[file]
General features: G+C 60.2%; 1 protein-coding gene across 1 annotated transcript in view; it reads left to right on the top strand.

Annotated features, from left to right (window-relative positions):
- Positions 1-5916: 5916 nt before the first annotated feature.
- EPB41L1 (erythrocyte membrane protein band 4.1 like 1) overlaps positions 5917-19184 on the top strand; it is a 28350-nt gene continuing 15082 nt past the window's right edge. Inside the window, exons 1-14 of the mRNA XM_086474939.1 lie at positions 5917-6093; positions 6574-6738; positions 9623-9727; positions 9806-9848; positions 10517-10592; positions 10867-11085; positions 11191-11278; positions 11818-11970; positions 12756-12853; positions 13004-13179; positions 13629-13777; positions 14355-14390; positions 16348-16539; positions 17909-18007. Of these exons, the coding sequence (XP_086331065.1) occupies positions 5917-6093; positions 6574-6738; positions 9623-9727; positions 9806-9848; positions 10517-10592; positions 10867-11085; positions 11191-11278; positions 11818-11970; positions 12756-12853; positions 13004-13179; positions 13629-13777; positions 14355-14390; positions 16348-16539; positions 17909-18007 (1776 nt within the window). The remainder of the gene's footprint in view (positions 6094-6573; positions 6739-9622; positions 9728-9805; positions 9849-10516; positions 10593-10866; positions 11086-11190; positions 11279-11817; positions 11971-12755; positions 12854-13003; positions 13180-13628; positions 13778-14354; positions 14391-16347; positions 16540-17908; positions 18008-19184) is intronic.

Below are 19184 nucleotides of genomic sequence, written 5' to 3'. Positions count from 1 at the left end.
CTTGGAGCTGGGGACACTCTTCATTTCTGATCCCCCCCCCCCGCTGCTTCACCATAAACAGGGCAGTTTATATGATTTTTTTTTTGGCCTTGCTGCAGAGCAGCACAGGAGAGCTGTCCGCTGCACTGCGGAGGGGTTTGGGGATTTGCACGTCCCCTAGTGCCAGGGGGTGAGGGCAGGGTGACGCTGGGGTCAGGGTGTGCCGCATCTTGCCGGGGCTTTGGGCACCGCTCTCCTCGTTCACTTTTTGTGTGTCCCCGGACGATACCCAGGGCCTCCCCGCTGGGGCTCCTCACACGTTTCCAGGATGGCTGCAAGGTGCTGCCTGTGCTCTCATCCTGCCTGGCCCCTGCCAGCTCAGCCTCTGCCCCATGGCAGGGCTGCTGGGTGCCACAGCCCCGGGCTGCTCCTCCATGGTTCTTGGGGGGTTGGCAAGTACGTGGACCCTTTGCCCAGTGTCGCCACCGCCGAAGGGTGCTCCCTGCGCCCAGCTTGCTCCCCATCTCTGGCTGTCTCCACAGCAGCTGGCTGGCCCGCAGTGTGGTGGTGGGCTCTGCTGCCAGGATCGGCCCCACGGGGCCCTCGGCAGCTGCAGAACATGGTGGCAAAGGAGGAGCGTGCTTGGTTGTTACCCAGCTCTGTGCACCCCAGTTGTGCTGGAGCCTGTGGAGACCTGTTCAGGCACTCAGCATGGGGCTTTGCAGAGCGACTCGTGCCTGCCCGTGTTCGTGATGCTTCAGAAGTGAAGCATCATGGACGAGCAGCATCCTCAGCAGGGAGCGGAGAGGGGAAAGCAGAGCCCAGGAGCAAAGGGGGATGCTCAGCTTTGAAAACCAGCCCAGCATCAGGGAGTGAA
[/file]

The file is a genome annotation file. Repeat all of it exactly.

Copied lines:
General features: G+C 60.2%; 1 protein-coding gene across 1 annotated transcript in view; it reads left to right on the top strand.

Annotated features, from left to right (window-relative positions):
- Positions 1-5916: 5916 nt before the first annotated feature.
- EPB41L1 (erythrocyte membrane protein band 4.1 like 1) overlaps positions 5917-19184 on the top strand; it is a 28350-nt gene continuing 15082 nt past the window's right edge. Inside the window, exons 1-14 of the mRNA XM_086474939.1 lie at positions 5917-6093; positions 6574-6738; positions 9623-9727; positions 9806-9848; positions 10517-10592; positions 10867-11085; positions 11191-11278; positions 11818-11970; positions 12756-12853; positions 13004-13179; positions 13629-13777; positions 14355-14390; positions 16348-16539; positions 17909-18007. Of these exons, the coding sequence (XP_086331065.1) occupies positions 5917-6093; positions 6574-6738; positions 9623-9727; positions 9806-9848; positions 10517-10592; positions 10867-11085; positions 11191-11278; positions 11818-11970; positions 12756-12853; positions 13004-13179; positions 13629-13777; positions 14355-14390; positions 16348-16539; positions 17909-18007 (1776 nt within the window). The remainder of the gene's footprint in view (positions 6094-6573; positions 6739-9622; positions 9728-9805; positions 9849-10516; positions 10593-10866; positions 11086-11190; positions 11279-11817; positions 11971-12755; positions 12854-13003; positions 13180-13628; positions 13778-14354; positions 14391-16347; positions 16540-17908; positions 18008-19184) is intronic.

Below are 19184 nucleotides of genomic sequence, written 5' to 3'. Positions count from 1 at the left end.
CTTGGAGCTGGGGACACTCTTCATTTCTGATCCCCCCCCCCCGCTGCTTCACCATAAACAGGGCAGTTTATATGATTTTTTTTTTGGCCTTGCTGCAGAGCAGCACAGGAGAGCTGTCCGCTGCACTGCGGAGGGGTTTGGGGATTTGCACGTCCCCTAGTGCCAGGGGGTGAGGGCAGGGTGACGCTGGGGTCAGGGTGTGCCGCATCTTGCCGGGGCTTTGGGCACCGCTCTCCTCGTTCACTTTTTGTGTGTCCCCGGACGATACCCAGGGCCTCCCCGCTGGGGCTCCTCACACGTTTCCAGGATGGCTGCAAGGTGCTGCCTGTGCTCTCATCCTGCCTGGCCCCTGCCAGCTCAGCCTCTGCCCCATGGCAGGGCTGCTGGGTGCCACAGCCCCGGGCTGCTCCTCCATGGTTCTTGGGGGGTTGGCAAGTACGTGGACCCTTTGCCCAGTGTCGCCACCGCCGAAGGGTGCTCCCTGCGCCCAGCTTGCTCCCCATCTCTGGCTGTCTCCACAGCAGCTGGCTGGCCCGCAGTGTGGTGGTGGGCTCTGCTGCCAGGATCGGCCCCACGGGGCCCTCGGCAGCTGCAGAACATGGTGGCAAAGGAGGAGCGTGCTTGGTTGTTACCCAGCTCTGTGCACCCCAGTTGTGCTGGAGCCTGTGGAGACCTGTTCAGGCACTCAGCATGGGGCTTTGCAGAGCGACTCGTGCCTGCCCGTGTTCGTGATGCTTCAGAAGTGAAGCATCATGGACGAGCAGCATCCTCAGCAGGGAGCGGAGAGGGGAAAGCAGAGCCCAGGAGCAAAGGGGGATGCTCAGCTTTGAAAACCAGCCCAGCATCAGGGAGTGAA